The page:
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Humanitarian aid was delivered Jan. 16 after an apartment block was heavily damaged by a Russian missile strike in Dnipro, Ukraine.
Humanitarian aid was delivered Jan. 16 after an apartment block was heavily damaged by a Russian missile strike in Dnipro, Ukraine.
Photo Credit: Clodagh Kilcoyne | Reuters

Catholic groups say increasing Russian missile attacks make supplying aid ‘extremely dangerous’

Catholic aid organizations are warning that increasing attacks by Russian missiles are preventing supply access to Ukraine, after 44 civilians, including four children, were killed when a Russian missile struck an apartment block in Dnipro Jan. 13, and a Catholic volunteer lost a leg delivering food in the embattled Bakhmut in the Donbas region a week earlier.

“Our 200 Ukrainian order members have disbursed humanitarian relief throughout this war across the country, right up to the front line,” said Krzysztof Sietczynski, spokesman for the Knights of Columbus in Poland. “Although we’ll continue sending aid, Moscow’s missile campaign is obviously impeding our work, and we can’t reach areas controlled and occupied by the Russian army.”

The charity worker spoke as last-ditch efforts continued to find dozens still missing after the attack on the multistory block in Dnipro, which also left 75 Ukrainians injured.

In a national message Jan. 15, the head of the Ukrainian Catholic Church, Major Archbishop Sviatoslav Shevchuk of Kyiv-Halych, said the attack on Dnipro, where three days of mourning were declared, had been the “most tragic” of 57 weekend missile strikes against Kyiv, Kharkiv and other cities.

Sietczynski said the Knights of Columbus — a U.S.-based Catholic brotherhood that has 2 million members globally and is one of the world’s largest charities — was cooperating closely with Poland’s Church-owned Caritas network in supplying aid via the western Ukrainian city of Lviv.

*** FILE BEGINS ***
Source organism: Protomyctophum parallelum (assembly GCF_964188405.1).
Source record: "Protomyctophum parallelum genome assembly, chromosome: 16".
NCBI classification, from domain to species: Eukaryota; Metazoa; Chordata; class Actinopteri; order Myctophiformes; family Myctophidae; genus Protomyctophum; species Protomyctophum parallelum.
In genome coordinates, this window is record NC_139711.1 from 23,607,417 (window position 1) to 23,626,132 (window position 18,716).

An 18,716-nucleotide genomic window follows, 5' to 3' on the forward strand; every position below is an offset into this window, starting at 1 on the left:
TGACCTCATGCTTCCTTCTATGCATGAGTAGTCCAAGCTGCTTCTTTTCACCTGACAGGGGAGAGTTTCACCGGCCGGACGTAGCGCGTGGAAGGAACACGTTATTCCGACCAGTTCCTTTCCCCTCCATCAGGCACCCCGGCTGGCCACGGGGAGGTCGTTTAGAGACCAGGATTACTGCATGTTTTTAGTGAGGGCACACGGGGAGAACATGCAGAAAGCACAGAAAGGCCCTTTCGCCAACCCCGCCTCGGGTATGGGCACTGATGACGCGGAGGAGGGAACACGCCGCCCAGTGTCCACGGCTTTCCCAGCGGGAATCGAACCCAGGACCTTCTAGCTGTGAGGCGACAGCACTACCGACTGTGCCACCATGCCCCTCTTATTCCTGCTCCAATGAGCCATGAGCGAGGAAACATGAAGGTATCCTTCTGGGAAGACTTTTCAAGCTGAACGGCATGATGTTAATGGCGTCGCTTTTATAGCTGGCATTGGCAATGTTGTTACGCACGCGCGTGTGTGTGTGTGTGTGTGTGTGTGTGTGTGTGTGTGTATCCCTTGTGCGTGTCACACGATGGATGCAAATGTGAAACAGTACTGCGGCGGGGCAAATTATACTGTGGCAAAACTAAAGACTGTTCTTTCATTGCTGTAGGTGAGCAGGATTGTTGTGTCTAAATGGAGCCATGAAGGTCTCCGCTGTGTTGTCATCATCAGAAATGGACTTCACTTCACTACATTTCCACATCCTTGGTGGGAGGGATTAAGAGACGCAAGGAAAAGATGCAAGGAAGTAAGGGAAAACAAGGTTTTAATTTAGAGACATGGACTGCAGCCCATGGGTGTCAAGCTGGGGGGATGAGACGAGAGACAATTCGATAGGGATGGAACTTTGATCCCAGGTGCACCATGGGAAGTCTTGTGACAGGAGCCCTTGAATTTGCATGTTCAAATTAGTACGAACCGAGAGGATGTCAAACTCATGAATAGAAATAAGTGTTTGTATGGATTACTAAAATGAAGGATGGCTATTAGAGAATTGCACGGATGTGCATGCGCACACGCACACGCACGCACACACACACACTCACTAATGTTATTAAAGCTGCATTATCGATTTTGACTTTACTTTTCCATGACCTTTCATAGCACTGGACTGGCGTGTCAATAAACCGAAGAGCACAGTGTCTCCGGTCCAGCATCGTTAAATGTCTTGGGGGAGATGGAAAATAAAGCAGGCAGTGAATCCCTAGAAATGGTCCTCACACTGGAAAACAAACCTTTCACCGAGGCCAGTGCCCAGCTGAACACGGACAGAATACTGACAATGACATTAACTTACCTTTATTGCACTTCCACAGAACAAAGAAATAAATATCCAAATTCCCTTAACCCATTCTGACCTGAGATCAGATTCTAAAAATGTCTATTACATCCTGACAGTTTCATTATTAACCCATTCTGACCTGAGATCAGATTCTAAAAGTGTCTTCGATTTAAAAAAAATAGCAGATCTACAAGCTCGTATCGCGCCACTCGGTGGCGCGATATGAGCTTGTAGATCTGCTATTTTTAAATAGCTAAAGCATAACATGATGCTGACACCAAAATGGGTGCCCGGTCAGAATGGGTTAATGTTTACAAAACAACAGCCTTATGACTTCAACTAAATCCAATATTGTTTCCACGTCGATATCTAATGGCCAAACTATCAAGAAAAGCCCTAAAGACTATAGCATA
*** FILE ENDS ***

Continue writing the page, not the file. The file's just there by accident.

Sietczynski added that the crippling of Grazyna Aondo Akaa, who worked for Klika, a sister organization run for the disabled by the Dominican order in Krakow, Poland, had highlighted the dangers facing volunteers in the increasingly vicious conflict.

Akaa, a special needs expert from Krakow’s Pedagogical University, remained hospitalized in Lublin, Poland’s Health Ministry confirmed, after losing her leg from a mortar shell while delivering humanitarian supplies Jan. 6 to the disabled in the besieged town of Bakhmut.

In a Jan. 16 statement from Brussels, the New York-based International Rescue Committee said its own staff members in Ukraine were safe, but could not “provide life-saving assistance under a barrage of missile strikes,” adding that each attack impeded “the delivery of critical aid, while the world bears witness to the cost innocent civilians continue to pay for the war.”

Meanwhile, a priest of the Society of St. Paul in Lviv, Father Mariusz Krawiec told Poland’s Catholic Information Agency, KAI, that Ukrainians see the presence of outside volunteers as “a sign of hope and solidarity” that they were “not left alone in their suffering and fight for freedom,” but confirmed that many were risking their lives as delivering “desperately needed humanitarian aid” has become “extremely dangerous.”

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